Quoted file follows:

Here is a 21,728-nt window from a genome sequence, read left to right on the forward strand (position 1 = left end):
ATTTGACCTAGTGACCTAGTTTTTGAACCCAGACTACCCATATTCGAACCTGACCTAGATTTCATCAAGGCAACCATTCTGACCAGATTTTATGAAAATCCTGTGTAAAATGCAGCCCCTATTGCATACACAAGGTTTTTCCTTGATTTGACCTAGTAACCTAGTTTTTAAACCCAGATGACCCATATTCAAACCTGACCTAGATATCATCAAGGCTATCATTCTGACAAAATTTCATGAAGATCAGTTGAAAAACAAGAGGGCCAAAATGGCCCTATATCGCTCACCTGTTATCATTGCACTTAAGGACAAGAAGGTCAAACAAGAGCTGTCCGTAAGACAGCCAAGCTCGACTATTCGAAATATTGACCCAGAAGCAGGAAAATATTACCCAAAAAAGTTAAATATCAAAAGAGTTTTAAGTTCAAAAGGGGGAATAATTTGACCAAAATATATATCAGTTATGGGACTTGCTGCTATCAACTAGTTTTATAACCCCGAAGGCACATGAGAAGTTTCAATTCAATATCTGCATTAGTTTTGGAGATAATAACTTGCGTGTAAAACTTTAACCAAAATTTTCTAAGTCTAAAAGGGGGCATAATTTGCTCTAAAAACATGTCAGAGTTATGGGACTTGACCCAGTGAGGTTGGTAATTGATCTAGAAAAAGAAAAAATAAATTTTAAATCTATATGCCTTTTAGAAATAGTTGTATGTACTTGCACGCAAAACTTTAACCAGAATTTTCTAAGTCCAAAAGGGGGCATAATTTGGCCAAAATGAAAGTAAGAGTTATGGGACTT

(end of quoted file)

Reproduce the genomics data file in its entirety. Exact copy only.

Here is a 21,728-nt window from a genome sequence, read left to right on the forward strand (position 1 = left end):
ATTTGACCTAGTGACCTAGTTTTTGAACCCAGACTACCCATATTCGAACCTGACCTAGATTTCATCAAGGCAACCATTCTGACCAGATTTTATGAAAATCCTGTGTAAAATGCAGCCCCTATTGCATACACAAGGTTTTTCCTTGATTTGACCTAGTAACCTAGTTTTTAAACCCAGATGACCCATATTCAAACCTGACCTAGATATCATCAAGGCTATCATTCTGACAAAATTTCATGAAGATCAGTTGAAAAACAAGAGGGCCAAAATGGCCCTATATCGCTCACCTGTTATCATTGCACTTAAGGACAAGAAGGTCAAACAAGAGCTGTCCGTAAGACAGCCAAGCTCGACTATTCGAAATATTGACCCAGAAGCAGGAAAATATTACCCAAAAAAGTTAAATATCAAAAGAGTTTTAAGTTCAAAAGGGGGAATAATTTGACCAAAATATATATCAGTTATGGGACTTGCTGCTATCAACTAGTTTTATAACCCCGAAGGCACATGAGAAGTTTCAATTCAATATCTGCATTAGTTTTGGAGATAATAACTTGCGTGTAAAACTTTAACCAAAATTTTCTAAGTCTAAAAGGGGGCATAATTTGCTCTAAAAACATGTCAGAGTTATGGGACTTGACCCAGTGAGGTTGGTAATTGATCTAGAAAAAGAAAAAATAAATTTTAAATCTATATGCCTTTTAGAAATAGTTGTATGTACTTGCACGCAAAACTTTAACCAGAATTTTCTAAGTCCAAAAGGGGGCATAATTTGGCCAAAATGAAAGTAAGAGTTATGGGACTT